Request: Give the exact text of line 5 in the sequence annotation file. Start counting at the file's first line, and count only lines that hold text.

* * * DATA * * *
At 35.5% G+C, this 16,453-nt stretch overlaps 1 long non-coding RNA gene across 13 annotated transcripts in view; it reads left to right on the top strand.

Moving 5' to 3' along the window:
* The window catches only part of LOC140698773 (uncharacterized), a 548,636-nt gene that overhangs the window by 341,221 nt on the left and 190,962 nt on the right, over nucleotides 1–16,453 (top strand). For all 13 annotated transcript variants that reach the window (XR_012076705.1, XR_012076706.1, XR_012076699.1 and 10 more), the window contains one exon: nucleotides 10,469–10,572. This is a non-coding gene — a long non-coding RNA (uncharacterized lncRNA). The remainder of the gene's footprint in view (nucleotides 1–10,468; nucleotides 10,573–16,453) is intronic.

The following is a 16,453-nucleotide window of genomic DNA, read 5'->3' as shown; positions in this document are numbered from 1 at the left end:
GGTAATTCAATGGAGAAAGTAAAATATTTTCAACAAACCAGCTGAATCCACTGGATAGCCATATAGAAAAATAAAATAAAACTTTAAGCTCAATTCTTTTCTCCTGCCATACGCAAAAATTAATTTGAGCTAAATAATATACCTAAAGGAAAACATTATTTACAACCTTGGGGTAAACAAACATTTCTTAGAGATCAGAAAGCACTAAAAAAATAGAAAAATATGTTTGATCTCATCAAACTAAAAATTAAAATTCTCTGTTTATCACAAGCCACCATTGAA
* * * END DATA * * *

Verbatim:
GGTAATTCAATGGAGAAAGTAAAATATTTTCAACAAACCAGCTGAATCCACTGGATAGCCATATAGAAAAATAAAATAAAACTTTAAGCTCAATTCTTTTCTCCTGCCATACGCAAAAATTAATTTGAGCTAAATAATATACCTAAAGGAAAACATTATTTACAACCTTGGGGTAAACAAACATTTCTTAGAGATCAGAAAGCACTAAAAAAATAGAAAAATATGTTTGATCTCATCAAACTAAAAATTAAAATTCTCTGTTTATCACAAGCCACCATTGAA